Polliana Mihaela Leru, Vlad Florin Anton, Horia Zacheu, Theodor Voiosu and Dumitru Matei
Mariana Cornelia Tilinca, Eniko Csilla Barabas-Hajdu, Gizella Tusa Ferencz and Eniko Nemes-Nagy
Gülay Gülbol Duran, Mulkiye Kasap, Ramazan Gunesacar, Asena Cigdem Dogramacı and Yasar Gul Denli
Background: Psoriasis is a multifactorial and inflammatory chronic skin disease indicated with T-cell-mediated keratinocyte hyper-proliferation. Demographic, epidemiological (family, twin), serological, and genetic studies have clearly demonstrated that psoriasis is a polygenic and multifactorial disease.
Aim: The objectives of the study are; to determine the prevalence of the polymorphisms of FAS (Fas cell surface receptor gene) -671 A>G (rs:1800682) and FASLG (Fas ligand gene) -844 T>C (rs:763110), to investigate the serum levels of sFas and sFasL, and also to discover any relationship between gene polymorphisms and serum levels in psoriatic patients.
Material and Methods: 50 treated and 69 untreated patients, and 140 healthy controls were included in the study. Polymorphisms were determined using polymerase chain reaction-restriction fragment length polymorphism (PCR-RFLP) technique. The serum levels were measured in randomly selected treated (39) and untreated (40) patients, also in 84 healthy controls using micro-ELISA technique.
Results: There was no statistical difference between polymorphisms in the patient and control groups. However, sFas and sFasL levels in both treated and untreated patients were higher than that of the controls.
Conclusion: The investigated FAS and FASLG polymorphisms were not found to be directly associated with the psoriasis. Elevated sFas and sFasL levels in psoriatic patients showed that these factors may possess a significant role in the pathogenesis of psoriasis.
Cristian-Ioan Crăciun, Anca-Elena Crăciun, Adriana Rusu, Corina Ioana Bocşan, Nicolae Hâncu and Anca Dana Buzoianu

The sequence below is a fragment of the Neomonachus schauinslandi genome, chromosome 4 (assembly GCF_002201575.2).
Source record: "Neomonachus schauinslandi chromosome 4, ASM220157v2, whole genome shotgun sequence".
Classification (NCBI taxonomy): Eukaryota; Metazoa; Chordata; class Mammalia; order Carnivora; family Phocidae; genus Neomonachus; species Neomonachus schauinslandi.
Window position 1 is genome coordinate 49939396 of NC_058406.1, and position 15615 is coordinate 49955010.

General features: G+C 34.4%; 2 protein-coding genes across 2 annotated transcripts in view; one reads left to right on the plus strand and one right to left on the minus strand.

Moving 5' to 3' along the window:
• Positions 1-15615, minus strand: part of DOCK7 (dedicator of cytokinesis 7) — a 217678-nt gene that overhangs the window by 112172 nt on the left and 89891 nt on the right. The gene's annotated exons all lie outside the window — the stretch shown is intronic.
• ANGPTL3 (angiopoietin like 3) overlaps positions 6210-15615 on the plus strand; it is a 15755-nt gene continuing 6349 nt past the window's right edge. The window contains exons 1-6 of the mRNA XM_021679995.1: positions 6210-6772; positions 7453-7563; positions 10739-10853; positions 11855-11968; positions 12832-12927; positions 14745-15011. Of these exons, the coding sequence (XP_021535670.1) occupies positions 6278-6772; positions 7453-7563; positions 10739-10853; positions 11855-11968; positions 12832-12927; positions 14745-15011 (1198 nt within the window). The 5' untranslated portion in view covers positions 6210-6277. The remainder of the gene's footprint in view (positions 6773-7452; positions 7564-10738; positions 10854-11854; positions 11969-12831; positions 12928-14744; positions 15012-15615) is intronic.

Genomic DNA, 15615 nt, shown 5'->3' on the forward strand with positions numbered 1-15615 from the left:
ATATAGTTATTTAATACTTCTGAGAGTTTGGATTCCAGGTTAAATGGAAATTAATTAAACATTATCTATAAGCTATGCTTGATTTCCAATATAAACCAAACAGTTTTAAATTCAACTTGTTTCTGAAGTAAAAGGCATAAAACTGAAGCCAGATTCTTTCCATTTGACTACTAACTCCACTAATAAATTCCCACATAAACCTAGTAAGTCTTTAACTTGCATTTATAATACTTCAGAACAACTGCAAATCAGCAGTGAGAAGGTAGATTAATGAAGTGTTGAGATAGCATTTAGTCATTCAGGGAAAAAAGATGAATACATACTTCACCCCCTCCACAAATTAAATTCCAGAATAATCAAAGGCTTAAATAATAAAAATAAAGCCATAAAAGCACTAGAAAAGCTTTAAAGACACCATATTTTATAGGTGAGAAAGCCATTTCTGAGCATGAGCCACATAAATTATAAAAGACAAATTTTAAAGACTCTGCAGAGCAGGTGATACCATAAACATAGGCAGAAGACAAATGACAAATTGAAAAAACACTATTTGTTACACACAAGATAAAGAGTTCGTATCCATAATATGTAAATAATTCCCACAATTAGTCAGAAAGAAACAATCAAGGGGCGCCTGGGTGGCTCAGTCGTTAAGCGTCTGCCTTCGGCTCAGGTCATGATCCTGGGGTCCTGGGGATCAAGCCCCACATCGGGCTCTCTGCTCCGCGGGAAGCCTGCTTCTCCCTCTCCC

Chronic hyperglycemia is an important cause for the development of chronic complications of diabetes, but glycemic variability has emerged in recent years as an independent contributor to diabetes-related complications. Our objective was to evaluate glycemic variability in patients with T2DM treated with insulin compared with other antidiabetic drugs. In this retrospective study, we collected 24-hour continuous glucose monitoring (CGM) recording data from 95 patients with T2DM, of which 27 treated with insulin and 68 with non-insulin treatment. We calculated and compared 16 glucose variability parameters in the insulin-treated and non-insulin treated groups. Insulin treated patients had significantly higher values of parameters describing the amplitude of glucose value fluctuations (standard deviation of glucose values, percentage coefficient of variation [%CV], and mean amplitude of glycemic excursion [MAGE], p <0.05) and time-dependent glucose variability (percentage of time with glycemic values below 70 mg/dl and continuous overall net glycemic action [CONGA] at 2, 4 and 6 hours, p <0.05). In conclusion, insulin therapy in T2DM is correlated with significantly higher glycemic variability.
Elena-Teodora Tâlvan, Călin Ilie Mohor, Daniel Chisnoiu, Iulian Mihai Făgețan, Constantin-Dan Tâlvan, Victor Cristea and Radu Septimiu Câmpian
Eliza Elena Cinteza and Mircea Cinteza
Yasmin Rustamova and Dan Dobreanu
Iolanda Muntean, Carmen Şuteu, Rodica Togănel and Claudia Bănescu